On February 4, Governor Corbett proposed his 2014-2015 budget, keeping his promise not to increase taxes, despite a nearly $1 billion proposed increase in spending. However, the budget includes a $150 million increase to state revenue that is to be funded by Pennsylvania entities and their vendors. Under the governor’s proposal, this $150 million increase in revenue will be obtained through a change to the commonwealth’s unclaimed property law.1

Under Pennsylvania’s unclaimed property law, Pennsylvania-incorporated entities that hold certain property for the actual owners, including uncashed checks and outstanding credits, must remit that property to Pennsylvania after a period of inactivity, referred to as the dormancy period. For example, Pennsylvania-incorporated entities must pay unidentifiable credits over to Pennsylvania after the dormancy period. Further, any vendors holding credits to Pennsylvania-based businesses must pay those credits over to Pennsylvania after the dormancy period.2 Once the property has been remitted, the commonwealth is supposed to hold the property in trust for owners to claim. However, in reality, the value of the unclaimed property remitted to the commonwealth goes directly to the General Fund as revenue. The state returns only an estimated 5 percent of the almost $2 billion of unclaimed property it holds each year.3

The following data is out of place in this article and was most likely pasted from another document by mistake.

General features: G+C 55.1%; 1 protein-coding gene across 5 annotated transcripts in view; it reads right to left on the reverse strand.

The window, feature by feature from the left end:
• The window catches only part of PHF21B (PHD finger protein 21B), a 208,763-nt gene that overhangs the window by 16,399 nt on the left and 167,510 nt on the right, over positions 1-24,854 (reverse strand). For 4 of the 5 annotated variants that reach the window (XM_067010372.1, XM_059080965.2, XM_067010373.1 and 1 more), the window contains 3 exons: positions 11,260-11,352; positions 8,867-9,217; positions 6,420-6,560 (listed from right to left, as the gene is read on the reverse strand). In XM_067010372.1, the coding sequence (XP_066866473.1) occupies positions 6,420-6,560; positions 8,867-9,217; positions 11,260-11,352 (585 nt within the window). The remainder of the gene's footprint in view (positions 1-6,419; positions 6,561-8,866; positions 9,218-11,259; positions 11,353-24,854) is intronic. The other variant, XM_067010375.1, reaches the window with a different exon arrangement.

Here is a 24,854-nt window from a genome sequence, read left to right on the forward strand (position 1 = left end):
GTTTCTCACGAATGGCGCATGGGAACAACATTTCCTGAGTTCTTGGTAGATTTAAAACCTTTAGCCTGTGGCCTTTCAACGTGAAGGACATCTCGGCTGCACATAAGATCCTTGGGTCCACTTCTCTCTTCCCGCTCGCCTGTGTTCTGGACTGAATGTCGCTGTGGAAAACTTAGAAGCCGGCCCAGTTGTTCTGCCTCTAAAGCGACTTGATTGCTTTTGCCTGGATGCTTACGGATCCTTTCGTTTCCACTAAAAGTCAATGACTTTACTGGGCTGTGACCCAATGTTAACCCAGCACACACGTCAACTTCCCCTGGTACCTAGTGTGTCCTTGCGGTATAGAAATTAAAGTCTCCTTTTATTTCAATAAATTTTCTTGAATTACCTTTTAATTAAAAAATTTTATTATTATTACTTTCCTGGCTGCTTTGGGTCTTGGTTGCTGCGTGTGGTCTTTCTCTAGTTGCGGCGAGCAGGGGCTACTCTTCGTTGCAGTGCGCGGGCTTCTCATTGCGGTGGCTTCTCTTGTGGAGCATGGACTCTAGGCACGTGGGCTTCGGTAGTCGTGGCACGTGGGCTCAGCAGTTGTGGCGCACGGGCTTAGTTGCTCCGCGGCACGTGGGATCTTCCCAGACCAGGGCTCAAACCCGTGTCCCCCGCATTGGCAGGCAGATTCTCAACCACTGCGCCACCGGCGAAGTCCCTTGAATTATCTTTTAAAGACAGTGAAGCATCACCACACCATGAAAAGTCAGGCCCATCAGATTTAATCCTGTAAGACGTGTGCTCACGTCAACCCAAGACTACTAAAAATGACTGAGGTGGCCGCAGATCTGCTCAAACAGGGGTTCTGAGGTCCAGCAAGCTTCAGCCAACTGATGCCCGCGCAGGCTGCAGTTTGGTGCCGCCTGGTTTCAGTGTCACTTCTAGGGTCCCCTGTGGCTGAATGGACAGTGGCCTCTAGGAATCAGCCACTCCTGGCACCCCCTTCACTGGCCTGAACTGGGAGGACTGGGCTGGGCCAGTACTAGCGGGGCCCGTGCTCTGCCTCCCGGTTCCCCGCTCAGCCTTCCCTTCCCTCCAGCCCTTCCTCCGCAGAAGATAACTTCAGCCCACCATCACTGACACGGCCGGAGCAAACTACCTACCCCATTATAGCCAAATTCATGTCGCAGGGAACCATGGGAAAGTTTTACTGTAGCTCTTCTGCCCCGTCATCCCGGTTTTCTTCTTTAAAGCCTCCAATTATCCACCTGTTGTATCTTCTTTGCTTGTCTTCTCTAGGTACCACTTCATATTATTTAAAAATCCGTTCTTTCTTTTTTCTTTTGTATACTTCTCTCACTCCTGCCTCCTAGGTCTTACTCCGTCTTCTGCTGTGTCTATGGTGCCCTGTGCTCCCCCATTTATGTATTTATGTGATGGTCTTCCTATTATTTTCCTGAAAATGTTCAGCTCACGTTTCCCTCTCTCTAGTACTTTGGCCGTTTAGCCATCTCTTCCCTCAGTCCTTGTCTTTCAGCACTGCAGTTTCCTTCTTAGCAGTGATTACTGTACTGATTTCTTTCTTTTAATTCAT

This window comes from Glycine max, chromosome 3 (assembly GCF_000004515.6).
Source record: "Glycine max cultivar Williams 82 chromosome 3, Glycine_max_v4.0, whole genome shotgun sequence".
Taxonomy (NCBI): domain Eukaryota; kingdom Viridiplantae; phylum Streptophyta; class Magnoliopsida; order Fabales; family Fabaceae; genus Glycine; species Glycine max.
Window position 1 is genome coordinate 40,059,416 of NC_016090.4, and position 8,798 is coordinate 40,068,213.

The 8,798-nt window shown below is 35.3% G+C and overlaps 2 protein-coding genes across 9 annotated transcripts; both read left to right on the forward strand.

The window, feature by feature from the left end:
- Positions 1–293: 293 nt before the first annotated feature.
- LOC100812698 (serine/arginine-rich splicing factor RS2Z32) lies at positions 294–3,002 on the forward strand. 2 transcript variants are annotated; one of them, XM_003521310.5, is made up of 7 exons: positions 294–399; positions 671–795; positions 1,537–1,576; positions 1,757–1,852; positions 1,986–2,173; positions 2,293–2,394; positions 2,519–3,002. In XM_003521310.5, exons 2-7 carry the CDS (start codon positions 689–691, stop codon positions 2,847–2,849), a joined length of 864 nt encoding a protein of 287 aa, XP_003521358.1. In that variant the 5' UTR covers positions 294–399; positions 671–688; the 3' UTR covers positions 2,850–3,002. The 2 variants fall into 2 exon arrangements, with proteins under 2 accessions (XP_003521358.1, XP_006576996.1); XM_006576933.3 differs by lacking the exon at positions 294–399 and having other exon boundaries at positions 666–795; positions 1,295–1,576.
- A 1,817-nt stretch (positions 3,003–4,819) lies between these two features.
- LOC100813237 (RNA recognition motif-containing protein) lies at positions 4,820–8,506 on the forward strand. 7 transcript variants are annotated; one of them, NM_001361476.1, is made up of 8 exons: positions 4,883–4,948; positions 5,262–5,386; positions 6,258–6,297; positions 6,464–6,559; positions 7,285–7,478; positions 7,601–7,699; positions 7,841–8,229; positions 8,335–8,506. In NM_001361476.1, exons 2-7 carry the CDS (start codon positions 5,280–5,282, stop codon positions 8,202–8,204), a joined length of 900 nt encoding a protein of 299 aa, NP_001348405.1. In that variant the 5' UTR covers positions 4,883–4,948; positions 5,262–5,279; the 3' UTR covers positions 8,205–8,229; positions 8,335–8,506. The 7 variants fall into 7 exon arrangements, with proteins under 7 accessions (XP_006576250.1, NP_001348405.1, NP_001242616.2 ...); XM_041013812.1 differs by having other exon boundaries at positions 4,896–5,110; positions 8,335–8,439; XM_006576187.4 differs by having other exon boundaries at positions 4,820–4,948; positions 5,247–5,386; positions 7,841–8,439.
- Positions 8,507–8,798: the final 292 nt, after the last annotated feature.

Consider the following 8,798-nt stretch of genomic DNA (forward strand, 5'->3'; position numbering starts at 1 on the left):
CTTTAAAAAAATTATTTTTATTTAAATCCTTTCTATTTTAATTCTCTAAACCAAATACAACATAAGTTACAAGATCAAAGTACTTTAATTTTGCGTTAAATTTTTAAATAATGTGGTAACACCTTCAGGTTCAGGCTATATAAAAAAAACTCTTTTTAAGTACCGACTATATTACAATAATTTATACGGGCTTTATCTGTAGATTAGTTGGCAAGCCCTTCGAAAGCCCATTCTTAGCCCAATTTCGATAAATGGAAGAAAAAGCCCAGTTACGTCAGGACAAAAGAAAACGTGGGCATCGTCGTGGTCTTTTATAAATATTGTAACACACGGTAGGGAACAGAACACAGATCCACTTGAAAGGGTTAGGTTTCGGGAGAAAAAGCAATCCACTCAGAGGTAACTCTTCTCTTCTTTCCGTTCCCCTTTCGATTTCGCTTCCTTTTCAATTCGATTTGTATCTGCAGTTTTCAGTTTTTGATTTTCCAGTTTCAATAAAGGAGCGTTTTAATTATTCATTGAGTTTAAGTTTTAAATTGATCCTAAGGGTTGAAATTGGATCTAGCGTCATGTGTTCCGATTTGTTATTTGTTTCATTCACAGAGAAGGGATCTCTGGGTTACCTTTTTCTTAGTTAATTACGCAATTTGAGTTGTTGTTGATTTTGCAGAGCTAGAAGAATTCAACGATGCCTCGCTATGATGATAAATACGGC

Currently, the dormancy period for most property is five years.4 So, for example, a credit issued to a Pennsylvania customer in 2011 becomes dormant in 2016—absent any customer-initiated activity—and is remitted to Pennsylvania with the unclaimed property report due in April 2017. This is true even where the holder and the Pennsylvania customer still do business together. The governor’s proposal is to reduce the dormancy period from five to three years—in order to accelerate state revenue.5 The governor views the change as merely a “timing issue,”6 but it can have real implications for Pennsylvania businesses.

First, any late reporting of unclaimed property by a holder as a result of slow adaptation to the change in the dormancy period would result in an interest accruing at a rate of 12 percent per year on any property reported late.So, for example, if a Pennsylvania-incorporated company remits a credit after year five as opposed to year three, the company will be subject to interest.

Second, Pennsylvania businesses will be forced to use any credits they have on account with their vendors more quickly. Otherwise, they may only be able to recover those amounts from the state through the claims process.8 Given the low percentage of unclaimed property returned to owners by Pennsylvania, many of those credits likely will never be recovered.

Finally, there is some ambiguity as to which transactions will be subject to the new dormancy period. For example, will credits issued in 2011 and still unclaimed as of the law change be reportable as unclaimed property after three years of dormancy (in 2014) or five years of dormancy (in 2016)? To the extent that the new dormancy period is considered to apply retroactively—that is, to transactions outstanding as of the date new legislation goes into effect—it could have serious constitutional flaws.9

As we keep an eye out for any specific legislation that would change the dormancy period in Pennsylvania, it’s important for companies to ensure their unclaimed property policies are up to date in all states—both for reporting and for recovering property. If your company still does not have an unclaimed property compliance process in place, now might be the time to implement one.